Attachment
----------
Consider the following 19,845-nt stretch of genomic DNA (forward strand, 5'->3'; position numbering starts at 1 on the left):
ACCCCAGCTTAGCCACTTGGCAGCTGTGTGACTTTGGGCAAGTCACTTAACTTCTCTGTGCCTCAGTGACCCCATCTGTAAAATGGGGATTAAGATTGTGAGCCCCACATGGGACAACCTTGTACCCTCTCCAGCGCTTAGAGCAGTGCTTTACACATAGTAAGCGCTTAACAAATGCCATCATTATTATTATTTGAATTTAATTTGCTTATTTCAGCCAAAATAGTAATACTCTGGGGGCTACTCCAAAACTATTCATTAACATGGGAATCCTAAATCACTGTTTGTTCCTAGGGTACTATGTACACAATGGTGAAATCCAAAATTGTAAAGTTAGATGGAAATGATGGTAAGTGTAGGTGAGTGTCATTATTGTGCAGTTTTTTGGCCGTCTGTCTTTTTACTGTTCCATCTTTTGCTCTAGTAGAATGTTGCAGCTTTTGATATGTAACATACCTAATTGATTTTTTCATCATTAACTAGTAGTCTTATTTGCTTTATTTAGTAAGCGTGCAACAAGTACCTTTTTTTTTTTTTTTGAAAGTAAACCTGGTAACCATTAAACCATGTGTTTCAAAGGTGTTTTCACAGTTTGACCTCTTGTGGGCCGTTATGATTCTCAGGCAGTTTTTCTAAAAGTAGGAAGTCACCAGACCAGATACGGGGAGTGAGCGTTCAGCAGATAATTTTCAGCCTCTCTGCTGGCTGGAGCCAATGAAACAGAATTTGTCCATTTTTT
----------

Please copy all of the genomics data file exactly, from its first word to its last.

Consider the following 19,845-nt stretch of genomic DNA (forward strand, 5'->3'; position numbering starts at 1 on the left):
ACCCCAGCTTAGCCACTTGGCAGCTGTGTGACTTTGGGCAAGTCACTTAACTTCTCTGTGCCTCAGTGACCCCATCTGTAAAATGGGGATTAAGATTGTGAGCCCCACATGGGACAACCTTGTACCCTCTCCAGCGCTTAGAGCAGTGCTTTACACATAGTAAGCGCTTAACAAATGCCATCATTATTATTATTTGAATTTAATTTGCTTATTTCAGCCAAAATAGTAATACTCTGGGGGCTACTCCAAAACTATTCATTAACATGGGAATCCTAAATCACTGTTTGTTCCTAGGGTACTATGTACACAATGGTGAAATCCAAAATTGTAAAGTTAGATGGAAATGATGGTAAGTGTAGGTGAGTGTCATTATTGTGCAGTTTTTTGGCCGTCTGTCTTTTTACTGTTCCATCTTTTGCTCTAGTAGAATGTTGCAGCTTTTGATATGTAACATACCTAATTGATTTTTTCATCATTAACTAGTAGTCTTATTTGCTTTATTTAGTAAGCGTGCAACAAGTACCTTTTTTTTTTTTTTTGAAAGTAAACCTGGTAACCATTAAACCATGTGTTTCAAAGGTGTTTTCACAGTTTGACCTCTTGTGGGCCGTTATGATTCTCAGGCAGTTTTTCTAAAAGTAGGAAGTCACCAGACCAGATACGGGGAGTGAGCGTTCAGCAGATAATTTTCAGCCTCTCTGCTGGCTGGAGCCAATGAAACAGAATTTGTCCATTTTTT